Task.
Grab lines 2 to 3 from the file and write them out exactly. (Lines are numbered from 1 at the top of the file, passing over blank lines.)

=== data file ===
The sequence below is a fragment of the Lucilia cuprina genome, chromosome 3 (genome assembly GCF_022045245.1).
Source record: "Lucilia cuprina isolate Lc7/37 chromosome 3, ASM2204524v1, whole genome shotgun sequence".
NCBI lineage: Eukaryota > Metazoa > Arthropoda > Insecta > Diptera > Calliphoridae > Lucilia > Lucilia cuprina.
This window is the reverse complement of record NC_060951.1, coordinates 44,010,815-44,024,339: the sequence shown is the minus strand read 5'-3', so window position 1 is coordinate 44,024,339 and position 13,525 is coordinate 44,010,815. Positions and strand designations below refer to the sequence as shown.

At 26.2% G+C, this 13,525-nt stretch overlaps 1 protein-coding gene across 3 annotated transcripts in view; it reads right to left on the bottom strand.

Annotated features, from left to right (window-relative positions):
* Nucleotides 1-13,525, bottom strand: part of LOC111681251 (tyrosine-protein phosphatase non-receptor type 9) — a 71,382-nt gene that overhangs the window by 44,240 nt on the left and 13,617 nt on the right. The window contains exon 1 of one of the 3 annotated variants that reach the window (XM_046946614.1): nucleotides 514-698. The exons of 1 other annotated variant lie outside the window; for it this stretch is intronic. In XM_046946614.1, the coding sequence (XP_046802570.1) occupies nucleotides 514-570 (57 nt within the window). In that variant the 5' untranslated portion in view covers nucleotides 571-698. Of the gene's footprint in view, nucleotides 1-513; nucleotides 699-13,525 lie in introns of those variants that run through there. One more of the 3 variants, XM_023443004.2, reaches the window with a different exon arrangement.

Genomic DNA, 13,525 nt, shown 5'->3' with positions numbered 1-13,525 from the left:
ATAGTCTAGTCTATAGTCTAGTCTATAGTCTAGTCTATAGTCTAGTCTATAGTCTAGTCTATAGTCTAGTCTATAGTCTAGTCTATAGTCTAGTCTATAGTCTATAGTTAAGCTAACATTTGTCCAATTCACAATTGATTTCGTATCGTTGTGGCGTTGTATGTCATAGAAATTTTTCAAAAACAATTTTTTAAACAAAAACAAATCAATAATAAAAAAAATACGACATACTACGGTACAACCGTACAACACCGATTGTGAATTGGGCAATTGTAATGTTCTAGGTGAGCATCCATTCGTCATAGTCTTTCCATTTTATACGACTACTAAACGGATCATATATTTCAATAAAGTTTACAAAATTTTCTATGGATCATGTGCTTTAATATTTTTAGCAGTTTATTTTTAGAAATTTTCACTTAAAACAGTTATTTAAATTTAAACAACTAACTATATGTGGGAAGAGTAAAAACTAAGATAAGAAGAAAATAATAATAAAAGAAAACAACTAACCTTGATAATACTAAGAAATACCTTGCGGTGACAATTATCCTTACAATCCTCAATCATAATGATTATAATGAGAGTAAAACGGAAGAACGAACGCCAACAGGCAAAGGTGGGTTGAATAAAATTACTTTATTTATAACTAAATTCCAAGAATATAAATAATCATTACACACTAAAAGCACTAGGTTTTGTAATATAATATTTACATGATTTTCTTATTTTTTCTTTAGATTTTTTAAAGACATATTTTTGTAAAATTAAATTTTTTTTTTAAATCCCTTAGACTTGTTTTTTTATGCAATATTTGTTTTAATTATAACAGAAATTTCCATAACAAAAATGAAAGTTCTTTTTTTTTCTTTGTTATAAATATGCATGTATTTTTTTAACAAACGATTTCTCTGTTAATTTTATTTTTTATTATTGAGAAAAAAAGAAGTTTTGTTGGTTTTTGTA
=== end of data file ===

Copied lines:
Source record: "Lucilia cuprina isolate Lc7/37 chromosome 3, ASM2204524v1, whole genome shotgun sequence".
NCBI lineage: Eukaryota > Metazoa > Arthropoda > Insecta > Diptera > Calliphoridae > Lucilia > Lucilia cuprina.